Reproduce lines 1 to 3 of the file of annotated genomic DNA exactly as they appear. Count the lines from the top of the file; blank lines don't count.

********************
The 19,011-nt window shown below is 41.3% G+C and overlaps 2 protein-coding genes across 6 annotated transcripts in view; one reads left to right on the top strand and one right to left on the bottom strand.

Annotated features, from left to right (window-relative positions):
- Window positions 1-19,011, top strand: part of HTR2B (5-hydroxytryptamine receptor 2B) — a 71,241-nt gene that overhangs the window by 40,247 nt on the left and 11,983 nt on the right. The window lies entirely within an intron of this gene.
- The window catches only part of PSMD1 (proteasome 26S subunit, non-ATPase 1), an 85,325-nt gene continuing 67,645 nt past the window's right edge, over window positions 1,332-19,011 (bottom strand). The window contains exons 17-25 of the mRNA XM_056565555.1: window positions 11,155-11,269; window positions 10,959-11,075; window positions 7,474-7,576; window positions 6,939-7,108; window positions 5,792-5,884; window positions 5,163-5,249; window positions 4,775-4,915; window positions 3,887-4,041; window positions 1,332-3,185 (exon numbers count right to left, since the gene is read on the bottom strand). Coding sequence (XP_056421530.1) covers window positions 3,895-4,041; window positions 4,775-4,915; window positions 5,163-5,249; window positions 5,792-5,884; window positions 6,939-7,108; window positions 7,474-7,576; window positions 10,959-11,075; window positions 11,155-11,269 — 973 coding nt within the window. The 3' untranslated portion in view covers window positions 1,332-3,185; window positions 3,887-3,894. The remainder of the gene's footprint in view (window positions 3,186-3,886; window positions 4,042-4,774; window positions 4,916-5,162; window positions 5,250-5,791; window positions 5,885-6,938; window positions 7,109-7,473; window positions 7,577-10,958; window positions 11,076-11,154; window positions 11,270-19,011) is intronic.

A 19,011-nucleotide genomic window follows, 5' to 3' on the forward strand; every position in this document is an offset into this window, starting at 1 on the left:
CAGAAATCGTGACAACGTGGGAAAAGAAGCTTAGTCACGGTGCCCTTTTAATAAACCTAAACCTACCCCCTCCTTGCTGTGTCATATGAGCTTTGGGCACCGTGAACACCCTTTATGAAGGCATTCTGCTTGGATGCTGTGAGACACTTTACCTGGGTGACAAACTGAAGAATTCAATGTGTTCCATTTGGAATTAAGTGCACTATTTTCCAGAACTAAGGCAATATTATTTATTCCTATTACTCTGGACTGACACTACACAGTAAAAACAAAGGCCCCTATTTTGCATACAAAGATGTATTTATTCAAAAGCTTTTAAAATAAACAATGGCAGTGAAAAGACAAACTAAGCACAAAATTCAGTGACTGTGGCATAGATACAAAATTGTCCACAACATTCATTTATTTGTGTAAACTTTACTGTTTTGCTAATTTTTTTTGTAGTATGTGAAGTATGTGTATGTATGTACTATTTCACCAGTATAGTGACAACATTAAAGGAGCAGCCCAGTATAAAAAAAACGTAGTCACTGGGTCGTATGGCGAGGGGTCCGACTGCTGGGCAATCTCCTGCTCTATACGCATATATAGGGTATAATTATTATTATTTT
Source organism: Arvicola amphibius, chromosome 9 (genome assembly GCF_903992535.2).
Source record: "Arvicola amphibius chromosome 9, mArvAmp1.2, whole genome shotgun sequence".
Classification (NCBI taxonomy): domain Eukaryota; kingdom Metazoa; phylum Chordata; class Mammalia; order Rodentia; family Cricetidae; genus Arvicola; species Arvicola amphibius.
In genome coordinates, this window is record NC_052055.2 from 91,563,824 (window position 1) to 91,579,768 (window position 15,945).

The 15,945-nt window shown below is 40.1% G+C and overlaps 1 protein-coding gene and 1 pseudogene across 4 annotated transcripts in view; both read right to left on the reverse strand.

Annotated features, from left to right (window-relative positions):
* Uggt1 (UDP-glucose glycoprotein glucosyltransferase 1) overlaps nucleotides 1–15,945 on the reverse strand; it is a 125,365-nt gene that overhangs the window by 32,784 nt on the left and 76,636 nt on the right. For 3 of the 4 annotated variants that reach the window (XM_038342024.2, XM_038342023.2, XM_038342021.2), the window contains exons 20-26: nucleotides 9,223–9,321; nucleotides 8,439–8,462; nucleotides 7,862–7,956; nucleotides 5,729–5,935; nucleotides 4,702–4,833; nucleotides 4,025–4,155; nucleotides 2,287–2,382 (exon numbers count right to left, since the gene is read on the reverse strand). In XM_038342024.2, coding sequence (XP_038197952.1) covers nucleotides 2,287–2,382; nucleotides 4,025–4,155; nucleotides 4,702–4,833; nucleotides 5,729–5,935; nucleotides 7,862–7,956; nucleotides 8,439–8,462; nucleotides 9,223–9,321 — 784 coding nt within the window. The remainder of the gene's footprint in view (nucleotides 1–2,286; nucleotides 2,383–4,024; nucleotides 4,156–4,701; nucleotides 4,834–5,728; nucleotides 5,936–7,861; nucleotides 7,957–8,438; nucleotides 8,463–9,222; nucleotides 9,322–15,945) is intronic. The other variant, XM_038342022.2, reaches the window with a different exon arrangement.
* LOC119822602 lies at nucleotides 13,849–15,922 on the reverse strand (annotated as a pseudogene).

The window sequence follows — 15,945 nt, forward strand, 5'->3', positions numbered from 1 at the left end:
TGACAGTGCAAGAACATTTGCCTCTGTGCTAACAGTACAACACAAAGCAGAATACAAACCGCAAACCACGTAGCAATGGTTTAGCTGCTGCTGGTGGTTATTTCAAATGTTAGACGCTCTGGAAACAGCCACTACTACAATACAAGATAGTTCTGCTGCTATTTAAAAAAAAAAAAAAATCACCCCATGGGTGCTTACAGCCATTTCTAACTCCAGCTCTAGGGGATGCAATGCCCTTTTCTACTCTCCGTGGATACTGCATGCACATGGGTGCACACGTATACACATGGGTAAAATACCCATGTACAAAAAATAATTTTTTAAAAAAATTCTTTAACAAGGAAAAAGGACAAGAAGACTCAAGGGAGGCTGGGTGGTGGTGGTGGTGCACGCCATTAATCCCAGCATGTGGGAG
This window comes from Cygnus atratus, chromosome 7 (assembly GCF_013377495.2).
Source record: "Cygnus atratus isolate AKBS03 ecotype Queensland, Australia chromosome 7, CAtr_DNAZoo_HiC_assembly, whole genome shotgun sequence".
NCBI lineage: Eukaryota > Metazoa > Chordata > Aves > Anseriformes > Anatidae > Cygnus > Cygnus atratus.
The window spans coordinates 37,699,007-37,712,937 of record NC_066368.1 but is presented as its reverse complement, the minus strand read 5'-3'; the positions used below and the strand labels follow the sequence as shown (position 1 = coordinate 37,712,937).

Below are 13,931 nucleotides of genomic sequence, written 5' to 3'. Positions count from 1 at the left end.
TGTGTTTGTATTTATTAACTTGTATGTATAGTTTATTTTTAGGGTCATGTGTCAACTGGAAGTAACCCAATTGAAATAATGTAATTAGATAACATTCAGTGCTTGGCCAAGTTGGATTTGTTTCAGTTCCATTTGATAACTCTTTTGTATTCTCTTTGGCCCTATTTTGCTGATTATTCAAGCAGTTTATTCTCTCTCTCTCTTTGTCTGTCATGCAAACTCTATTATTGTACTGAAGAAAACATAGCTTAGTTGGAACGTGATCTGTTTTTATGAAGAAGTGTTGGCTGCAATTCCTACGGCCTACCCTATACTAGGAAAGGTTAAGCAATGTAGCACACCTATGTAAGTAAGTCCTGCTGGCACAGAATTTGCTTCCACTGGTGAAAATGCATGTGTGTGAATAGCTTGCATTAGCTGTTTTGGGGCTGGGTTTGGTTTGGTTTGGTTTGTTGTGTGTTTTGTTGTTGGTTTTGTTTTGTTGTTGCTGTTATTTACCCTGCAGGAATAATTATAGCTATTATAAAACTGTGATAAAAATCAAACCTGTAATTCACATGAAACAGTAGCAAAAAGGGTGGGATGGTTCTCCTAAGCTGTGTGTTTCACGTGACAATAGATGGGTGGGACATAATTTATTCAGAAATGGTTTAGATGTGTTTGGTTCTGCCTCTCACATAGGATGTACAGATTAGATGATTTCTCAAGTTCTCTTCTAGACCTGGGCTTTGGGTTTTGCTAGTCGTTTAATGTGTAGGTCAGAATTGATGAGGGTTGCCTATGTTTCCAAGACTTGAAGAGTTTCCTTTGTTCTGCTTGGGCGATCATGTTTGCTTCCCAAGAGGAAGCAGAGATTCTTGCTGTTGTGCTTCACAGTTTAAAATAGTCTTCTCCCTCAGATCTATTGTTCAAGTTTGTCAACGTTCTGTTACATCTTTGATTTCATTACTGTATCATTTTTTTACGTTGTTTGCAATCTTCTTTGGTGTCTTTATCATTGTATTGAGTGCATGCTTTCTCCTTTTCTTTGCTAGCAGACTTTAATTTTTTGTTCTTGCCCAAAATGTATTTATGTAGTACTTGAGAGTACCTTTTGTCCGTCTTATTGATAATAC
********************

The 19,011-nt window shown below is 41.3% G+C and overlaps 2 protein-coding genes across 6 annotated transcripts in view; one reads left to right on the top strand and one right to left on the bottom strand.

Annotated features, from left to right (window-relative positions):
- Window positions 1-19,011, top strand: part of HTR2B (5-hydroxytryptamine receptor 2B) — a 71,241-nt gene that overhangs the window by 40,247 nt on the left and 11,983 nt on the right. The window lies entirely within an intron of this gene.